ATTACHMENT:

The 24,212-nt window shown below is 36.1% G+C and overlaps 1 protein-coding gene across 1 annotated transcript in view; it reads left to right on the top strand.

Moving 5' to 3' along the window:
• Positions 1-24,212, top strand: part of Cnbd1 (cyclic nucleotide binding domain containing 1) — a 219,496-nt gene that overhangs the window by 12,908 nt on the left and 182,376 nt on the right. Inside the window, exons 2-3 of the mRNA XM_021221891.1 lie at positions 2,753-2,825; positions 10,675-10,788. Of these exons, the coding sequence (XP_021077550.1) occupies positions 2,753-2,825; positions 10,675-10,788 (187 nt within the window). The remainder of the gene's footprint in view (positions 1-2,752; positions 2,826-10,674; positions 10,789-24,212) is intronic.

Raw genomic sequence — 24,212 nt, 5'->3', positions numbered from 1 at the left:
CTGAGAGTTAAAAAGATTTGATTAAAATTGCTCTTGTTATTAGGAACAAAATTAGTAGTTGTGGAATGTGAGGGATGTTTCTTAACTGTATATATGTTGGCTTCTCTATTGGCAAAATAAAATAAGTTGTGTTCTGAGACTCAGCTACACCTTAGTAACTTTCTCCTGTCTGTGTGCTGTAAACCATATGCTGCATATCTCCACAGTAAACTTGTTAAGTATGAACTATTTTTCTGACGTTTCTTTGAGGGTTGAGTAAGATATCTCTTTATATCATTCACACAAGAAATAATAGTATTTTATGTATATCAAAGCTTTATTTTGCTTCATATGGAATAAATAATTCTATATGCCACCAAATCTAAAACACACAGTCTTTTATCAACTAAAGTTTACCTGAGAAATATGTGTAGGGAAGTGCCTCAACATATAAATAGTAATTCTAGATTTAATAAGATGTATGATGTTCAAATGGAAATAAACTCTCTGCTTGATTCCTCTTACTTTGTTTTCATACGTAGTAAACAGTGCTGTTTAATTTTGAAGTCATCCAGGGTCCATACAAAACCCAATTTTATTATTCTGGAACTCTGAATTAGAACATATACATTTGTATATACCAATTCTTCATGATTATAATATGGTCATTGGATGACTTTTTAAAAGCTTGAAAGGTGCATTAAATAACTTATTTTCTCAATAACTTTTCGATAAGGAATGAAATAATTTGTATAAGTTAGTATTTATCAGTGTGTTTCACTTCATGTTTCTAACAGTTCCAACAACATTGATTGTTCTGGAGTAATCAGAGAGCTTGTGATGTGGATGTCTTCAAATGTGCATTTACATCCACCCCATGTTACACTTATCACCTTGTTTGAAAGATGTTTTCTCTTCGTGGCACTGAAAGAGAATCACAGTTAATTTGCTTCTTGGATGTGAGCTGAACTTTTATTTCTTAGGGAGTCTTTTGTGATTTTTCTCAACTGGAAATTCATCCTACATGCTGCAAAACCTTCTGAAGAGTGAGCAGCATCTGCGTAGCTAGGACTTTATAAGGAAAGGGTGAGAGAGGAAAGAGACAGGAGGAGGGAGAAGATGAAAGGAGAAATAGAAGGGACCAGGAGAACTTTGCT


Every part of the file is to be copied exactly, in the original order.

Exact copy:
The 24,212-nt window shown below is 36.1% G+C and overlaps 1 protein-coding gene across 1 annotated transcript in view; it reads left to right on the top strand.

Moving 5' to 3' along the window:
• Positions 1-24,212, top strand: part of Cnbd1 (cyclic nucleotide binding domain containing 1) — a 219,496-nt gene that overhangs the window by 12,908 nt on the left and 182,376 nt on the right. Inside the window, exons 2-3 of the mRNA XM_021221891.1 lie at positions 2,753-2,825; positions 10,675-10,788. Of these exons, the coding sequence (XP_021077550.1) occupies positions 2,753-2,825; positions 10,675-10,788 (187 nt within the window). The remainder of the gene's footprint in view (positions 1-2,752; positions 2,826-10,674; positions 10,789-24,212) is intronic.

Raw genomic sequence — 24,212 nt, 5'->3', positions numbered from 1 at the left:
CTGAGAGTTAAAAAGATTTGATTAAAATTGCTCTTGTTATTAGGAACAAAATTAGTAGTTGTGGAATGTGAGGGATGTTTCTTAACTGTATATATGTTGGCTTCTCTATTGGCAAAATAAAATAAGTTGTGTTCTGAGACTCAGCTACACCTTAGTAACTTTCTCCTGTCTGTGTGCTGTAAACCATATGCTGCATATCTCCACAGTAAACTTGTTAAGTATGAACTATTTTTCTGACGTTTCTTTGAGGGTTGAGTAAGATATCTCTTTATATCATTCACACAAGAAATAATAGTATTTTATGTATATCAAAGCTTTATTTTGCTTCATATGGAATAAATAATTCTATATGCCACCAAATCTAAAACACACAGTCTTTTATCAACTAAAGTTTACCTGAGAAATATGTGTAGGGAAGTGCCTCAACATATAAATAGTAATTCTAGATTTAATAAGATGTATGATGTTCAAATGGAAATAAACTCTCTGCTTGATTCCTCTTACTTTGTTTTCATACGTAGTAAACAGTGCTGTTTAATTTTGAAGTCATCCAGGGTCCATACAAAACCCAATTTTATTATTCTGGAACTCTGAATTAGAACATATACATTTGTATATACCAATTCTTCATGATTATAATATGGTCATTGGATGACTTTTTAAAAGCTTGAAAGGTGCATTAAATAACTTATTTTCTCAATAACTTTTCGATAAGGAATGAAATAATTTGTATAAGTTAGTATTTATCAGTGTGTTTCACTTCATGTTTCTAACAGTTCCAACAACATTGATTGTTCTGGAGTAATCAGAGAGCTTGTGATGTGGATGTCTTCAAATGTGCATTTACATCCACCCCATGTTACACTTATCACCTTGTTTGAAAGATGTTTTCTCTTCGTGGCACTGAAAGAGAATCACAGTTAATTTGCTTCTTGGATGTGAGCTGAACTTTTATTTCTTAGGGAGTCTTTTGTGATTTTTCTCAACTGGAAATTCATCCTACATGCTGCAAAACCTTCTGAAGAGTGAGCAGCATCTGCGTAGCTAGGACTTTATAAGGAAAGGGTGAGAGAGGAAAGAGACAGGAGGAGGGAGAAGATGAAAGGAGAAATAGAAGGGACCAGGAGAACTTTGCT